“I think a lot of Republicans learned their lesson with casinos,” Coley told local news media reps when asked for comment following Open Ohio’s announcement of its sports betting referendum proposal. “[Republican legislators] fooled around and fooled around and then [they] got something [they] don’t like in the [state constitution] by way of a (voter) initiative.
“I think there is an appetite to do something (about sports betting), at least in the Senate.”
For Lertzman, though, taking sports betting in Ohio directly to the people of Ohio via a voter referendum is the preferred choice going forward, citing the state General Assembly’s lack of experience passing any kind of gaming legislation. He said the legislature dilly dallied in 1996 when pressed by a public that demanded gambling expansion, and, though Open Ohio tried to smooth things out and get something out of discussions, lawmakers of the time basically sat on their hands for the next three years. Meanwhile, nearby states like Michigan, Indiana and Pennsylvania have all expanded their gambling presence, and several neighbors, not least of which are PA, West Virginia and even Mississippi are now on the cusp of rolling out legal sports betting too.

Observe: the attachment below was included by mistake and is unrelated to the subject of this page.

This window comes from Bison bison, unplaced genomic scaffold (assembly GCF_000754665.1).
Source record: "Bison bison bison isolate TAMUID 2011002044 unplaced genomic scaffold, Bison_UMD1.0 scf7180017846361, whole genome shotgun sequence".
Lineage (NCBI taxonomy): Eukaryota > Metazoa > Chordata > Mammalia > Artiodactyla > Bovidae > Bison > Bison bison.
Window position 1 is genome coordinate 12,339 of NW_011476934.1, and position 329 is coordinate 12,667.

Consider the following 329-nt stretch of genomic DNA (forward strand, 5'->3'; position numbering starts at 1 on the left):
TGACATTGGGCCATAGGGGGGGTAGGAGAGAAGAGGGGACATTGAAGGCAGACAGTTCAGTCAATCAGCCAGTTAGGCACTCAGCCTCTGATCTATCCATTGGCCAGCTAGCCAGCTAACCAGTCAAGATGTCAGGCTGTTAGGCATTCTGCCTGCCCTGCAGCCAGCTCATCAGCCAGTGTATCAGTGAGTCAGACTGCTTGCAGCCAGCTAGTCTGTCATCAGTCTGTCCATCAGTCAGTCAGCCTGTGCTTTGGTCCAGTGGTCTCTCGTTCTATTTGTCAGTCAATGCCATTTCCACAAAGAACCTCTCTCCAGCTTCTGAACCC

That is the reality in the Buckeye State, Lertzman more or less asserted, and that is why the only choice if direct, decisive action on the sports betting Ohio wants is what the people are demanding, it will have to come down to a voter referendum. And so far, things are looking pretty good on that front. If things continue on at the rate they are now, then making the 2019 deadline should not be anything approaching a problem for Open Ohio.
“This will be an exciting opportunity to reach out the Ohio voters in all 88 counties,” Lertzman wrote in a general media release. The response has been overwhelmingly favorable. We are very appreciative that we will have the support of Ohioans who will have help us in this effort to place this issue on the November 2019 ballot.”